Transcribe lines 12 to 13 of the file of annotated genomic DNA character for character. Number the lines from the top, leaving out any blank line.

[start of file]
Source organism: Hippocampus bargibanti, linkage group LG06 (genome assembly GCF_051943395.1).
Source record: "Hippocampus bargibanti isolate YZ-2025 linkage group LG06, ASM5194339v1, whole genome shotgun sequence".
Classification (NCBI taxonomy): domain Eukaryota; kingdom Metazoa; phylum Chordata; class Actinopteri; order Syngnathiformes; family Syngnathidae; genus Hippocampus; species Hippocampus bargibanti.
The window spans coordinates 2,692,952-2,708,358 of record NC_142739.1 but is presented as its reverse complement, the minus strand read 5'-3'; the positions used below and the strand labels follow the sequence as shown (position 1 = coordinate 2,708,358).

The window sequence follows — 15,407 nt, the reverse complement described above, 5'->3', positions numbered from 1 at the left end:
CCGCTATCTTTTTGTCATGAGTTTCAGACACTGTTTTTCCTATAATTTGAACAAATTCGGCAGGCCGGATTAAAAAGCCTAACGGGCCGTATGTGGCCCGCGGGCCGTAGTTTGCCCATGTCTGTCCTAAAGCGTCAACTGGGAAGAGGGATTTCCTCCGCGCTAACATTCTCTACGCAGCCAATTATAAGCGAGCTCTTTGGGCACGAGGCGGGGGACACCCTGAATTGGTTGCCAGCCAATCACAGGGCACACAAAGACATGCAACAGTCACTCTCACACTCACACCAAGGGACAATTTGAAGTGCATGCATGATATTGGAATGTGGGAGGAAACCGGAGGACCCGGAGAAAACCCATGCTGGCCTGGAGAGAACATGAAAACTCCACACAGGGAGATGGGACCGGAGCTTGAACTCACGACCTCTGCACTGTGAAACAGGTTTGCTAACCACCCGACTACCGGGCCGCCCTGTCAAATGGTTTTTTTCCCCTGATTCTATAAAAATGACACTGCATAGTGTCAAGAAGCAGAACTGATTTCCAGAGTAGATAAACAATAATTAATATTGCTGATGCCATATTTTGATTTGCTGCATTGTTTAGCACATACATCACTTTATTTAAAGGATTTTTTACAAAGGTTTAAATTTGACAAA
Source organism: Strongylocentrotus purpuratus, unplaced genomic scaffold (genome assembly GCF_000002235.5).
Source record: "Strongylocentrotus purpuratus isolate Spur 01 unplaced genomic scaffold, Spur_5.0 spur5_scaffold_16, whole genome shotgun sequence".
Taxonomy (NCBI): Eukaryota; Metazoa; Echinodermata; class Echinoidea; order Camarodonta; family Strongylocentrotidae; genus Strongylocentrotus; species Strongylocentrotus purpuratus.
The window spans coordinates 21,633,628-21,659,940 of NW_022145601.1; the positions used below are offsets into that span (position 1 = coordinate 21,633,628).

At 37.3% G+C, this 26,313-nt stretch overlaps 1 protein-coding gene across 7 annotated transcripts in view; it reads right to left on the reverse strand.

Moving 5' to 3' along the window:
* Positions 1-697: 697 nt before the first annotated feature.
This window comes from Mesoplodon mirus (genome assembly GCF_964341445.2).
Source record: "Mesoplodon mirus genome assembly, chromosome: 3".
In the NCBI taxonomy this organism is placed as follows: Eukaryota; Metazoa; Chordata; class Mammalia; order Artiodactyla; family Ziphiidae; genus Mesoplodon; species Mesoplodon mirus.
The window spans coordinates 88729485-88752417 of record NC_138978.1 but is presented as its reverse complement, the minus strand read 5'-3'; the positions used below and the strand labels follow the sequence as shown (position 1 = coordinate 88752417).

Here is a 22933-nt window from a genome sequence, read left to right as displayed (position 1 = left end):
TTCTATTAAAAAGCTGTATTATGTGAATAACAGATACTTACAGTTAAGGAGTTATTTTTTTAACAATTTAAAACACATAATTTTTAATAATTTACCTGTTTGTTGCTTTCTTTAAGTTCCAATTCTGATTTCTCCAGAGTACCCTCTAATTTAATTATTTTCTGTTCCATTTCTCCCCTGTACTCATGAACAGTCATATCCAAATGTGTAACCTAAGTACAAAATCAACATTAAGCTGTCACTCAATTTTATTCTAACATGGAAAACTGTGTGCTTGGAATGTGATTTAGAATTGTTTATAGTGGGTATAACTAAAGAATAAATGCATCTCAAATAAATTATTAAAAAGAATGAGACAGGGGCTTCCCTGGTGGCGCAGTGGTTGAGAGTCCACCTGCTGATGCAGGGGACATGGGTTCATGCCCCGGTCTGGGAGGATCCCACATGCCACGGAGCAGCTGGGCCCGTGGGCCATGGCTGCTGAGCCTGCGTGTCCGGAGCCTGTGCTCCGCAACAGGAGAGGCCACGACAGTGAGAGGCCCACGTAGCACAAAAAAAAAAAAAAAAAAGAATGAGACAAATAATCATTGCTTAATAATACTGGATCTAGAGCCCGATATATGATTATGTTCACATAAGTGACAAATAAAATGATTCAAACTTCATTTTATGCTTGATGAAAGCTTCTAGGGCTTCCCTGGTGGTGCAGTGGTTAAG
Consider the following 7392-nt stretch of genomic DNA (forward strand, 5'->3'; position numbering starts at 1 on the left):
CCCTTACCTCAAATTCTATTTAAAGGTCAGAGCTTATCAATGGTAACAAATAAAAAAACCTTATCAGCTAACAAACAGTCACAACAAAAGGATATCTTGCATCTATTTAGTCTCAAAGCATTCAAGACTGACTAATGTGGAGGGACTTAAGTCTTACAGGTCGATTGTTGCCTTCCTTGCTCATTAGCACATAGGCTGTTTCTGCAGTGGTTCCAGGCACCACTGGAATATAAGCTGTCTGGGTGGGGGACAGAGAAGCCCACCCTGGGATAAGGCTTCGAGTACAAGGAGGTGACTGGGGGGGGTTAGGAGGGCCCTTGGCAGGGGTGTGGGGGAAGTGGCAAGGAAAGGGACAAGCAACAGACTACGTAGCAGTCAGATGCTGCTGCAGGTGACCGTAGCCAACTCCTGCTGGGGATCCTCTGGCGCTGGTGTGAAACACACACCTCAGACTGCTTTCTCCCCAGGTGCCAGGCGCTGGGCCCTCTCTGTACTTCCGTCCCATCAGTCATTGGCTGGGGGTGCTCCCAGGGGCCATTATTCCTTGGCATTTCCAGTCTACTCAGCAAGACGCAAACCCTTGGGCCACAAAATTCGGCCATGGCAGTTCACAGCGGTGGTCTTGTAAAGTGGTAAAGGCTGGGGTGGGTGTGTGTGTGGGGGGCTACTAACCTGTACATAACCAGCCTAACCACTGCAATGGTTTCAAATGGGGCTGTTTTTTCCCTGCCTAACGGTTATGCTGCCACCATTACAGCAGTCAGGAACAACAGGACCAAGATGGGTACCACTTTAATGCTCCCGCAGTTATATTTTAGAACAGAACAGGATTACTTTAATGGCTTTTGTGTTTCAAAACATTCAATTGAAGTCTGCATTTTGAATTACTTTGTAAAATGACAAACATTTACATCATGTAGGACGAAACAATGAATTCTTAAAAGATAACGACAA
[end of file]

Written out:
Moving 5' to 3' along the window:
* Positions 1-697: 697 nt before the first annotated feature.